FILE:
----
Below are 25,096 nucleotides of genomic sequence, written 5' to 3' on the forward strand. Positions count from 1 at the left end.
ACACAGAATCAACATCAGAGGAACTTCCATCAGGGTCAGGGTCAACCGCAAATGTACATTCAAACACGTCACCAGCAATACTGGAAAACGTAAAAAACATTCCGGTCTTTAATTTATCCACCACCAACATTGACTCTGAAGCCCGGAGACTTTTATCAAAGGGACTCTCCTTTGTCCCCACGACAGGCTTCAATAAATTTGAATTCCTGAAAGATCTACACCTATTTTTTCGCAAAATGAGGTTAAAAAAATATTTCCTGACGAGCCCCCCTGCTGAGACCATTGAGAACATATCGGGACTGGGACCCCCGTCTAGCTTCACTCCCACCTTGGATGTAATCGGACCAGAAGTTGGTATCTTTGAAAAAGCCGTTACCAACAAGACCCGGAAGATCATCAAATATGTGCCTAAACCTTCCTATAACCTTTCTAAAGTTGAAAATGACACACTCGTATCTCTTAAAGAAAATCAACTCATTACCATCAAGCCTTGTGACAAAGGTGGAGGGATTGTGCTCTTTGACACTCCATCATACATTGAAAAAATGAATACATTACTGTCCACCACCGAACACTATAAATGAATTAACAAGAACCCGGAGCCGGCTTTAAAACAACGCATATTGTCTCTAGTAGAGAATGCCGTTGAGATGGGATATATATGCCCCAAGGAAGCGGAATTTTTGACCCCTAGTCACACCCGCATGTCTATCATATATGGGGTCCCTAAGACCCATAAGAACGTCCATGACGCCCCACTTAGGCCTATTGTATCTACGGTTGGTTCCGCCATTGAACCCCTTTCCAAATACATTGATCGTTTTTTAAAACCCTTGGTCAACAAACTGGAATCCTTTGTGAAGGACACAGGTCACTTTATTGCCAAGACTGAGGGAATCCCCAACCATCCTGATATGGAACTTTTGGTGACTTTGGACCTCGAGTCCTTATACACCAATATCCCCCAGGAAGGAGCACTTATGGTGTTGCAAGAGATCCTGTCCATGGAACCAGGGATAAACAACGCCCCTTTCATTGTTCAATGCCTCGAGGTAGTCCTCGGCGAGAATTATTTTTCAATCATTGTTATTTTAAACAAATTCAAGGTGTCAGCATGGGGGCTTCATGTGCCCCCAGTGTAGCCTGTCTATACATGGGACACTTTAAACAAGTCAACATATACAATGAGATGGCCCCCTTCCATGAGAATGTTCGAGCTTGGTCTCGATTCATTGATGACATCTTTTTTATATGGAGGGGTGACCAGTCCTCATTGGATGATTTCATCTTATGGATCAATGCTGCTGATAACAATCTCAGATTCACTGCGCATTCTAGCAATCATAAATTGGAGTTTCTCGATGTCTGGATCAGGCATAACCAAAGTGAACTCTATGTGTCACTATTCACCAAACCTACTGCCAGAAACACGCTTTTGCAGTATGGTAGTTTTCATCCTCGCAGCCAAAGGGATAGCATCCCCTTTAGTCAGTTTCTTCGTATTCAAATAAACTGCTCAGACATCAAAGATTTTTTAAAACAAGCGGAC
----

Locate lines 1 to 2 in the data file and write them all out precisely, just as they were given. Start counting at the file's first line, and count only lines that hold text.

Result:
Below are 25,096 nucleotides of genomic sequence, written 5' to 3' on the forward strand. Positions count from 1 at the left end.
ACACAGAATCAACATCAGAGGAACTTCCATCAGGGTCAGGGTCAACCGCAAATGTACATTCAAACACGTCACCAGCAATACTGGAAAACGTAAAAAACATTCCGGTCTTTAATTTATCCACCACCAACATTGACTCTGAAGCCCGGAGACTTTTATCAAAGGGACTCTCCTTTGTCCCCACGACAGGCTTCAATAAATTTGAATTCCTGAAAGATCTACACCTATTTTTTCGCAAAATGAGGTTAAAAAAATATTTCCTGACGAGCCCCCCTGCTGAGACCATTGAGAACATATCGGGACTGGGACCCCCGTCTAGCTTCACTCCCACCTTGGATGTAATCGGACCAGAAGTTGGTATCTTTGAAAAAGCCGTTACCAACAAGACCCGGAAGATCATCAAATATGTGCCTAAACCTTCCTATAACCTTTCTAAAGTTGAAAATGACACACTCGTATCTCTTAAAGAAAATCAACTCATTACCATCAAGCCTTGTGACAAAGGTGGAGGGATTGTGCTCTTTGACACTCCATCATACATTGAAAAAATGAATACATTACTGTCCACCACCGAACACTATAAATGAATTAACAAGAACCCGGAGCCGGCTTTAAAACAACGCATATTGTCTCTAGTAGAGAATGCCGTTGAGATGGGATATATATGCCCCAAGGAAGCGGAATTTTTGACCCCTAGTCACACCCGCATGTCTATCATATATGGGGTCCCTAAGACCCATAAGAACGTCCATGACGCCCCACTTAGGCCTATTGTATCTACGGTTGGTTCCGCCATTGAACCCCTTTCCAAATACATTGATCGTTTTTTAAAACCCTTGGTCAACAAACTGGAATCCTTTGTGAAGGACACAGGTCACTTTATTGCCAAGACTGAGGGAATCCCCAACCATCCTGATATGGAACTTTTGGTGACTTTGGACCTCGAGTCCTTATACACCAATATCCCCCAGGAAGGAGCACTTATGGTGTTGCAAGAGATCCTGTCCATGGAACCAGGGATAAACAACGCCCCTTTCATTGTTCAATGCCTCGAGGTAGTCCTCGGCGAGAATTATTTTTCAATCATTGTTATTTTAAACAAATTCAAGGTGTCAGCATGGGGGCTTCATGTGCCCCCAGTGTAGCCTGTCTATACATGGGACACTTTAAACAAGTCAACATATACAATGAGATGGCCCCCTTCCATGAGAATGTTCGAGCTTGGTCTCGATTCATTGATGACATCTTTTTTATATGGAGGGGTGACCAGTCCTCATTGGATGATTTCATCTTATGGATCAATGCTGCTGATAACAATCTCAGATTCACTGCGCATTCTAGCAATCATAAATTGGAGTTTCTCGATGTCTGGATCAGGCATAACCAAAGTGAACTCTATGTGTCACTATTCACCAAACCTACTGCCAGAAACACGCTTTTGCAGTATGGTAGTTTTCATCCTCGCAGCCAAAGGGATAGCATCCCCTTTAGTCAGTTTCTTCGTATTCAAATAAACTGCTCAGACATCAAAGATTTTTTAAAACAAGCGGAC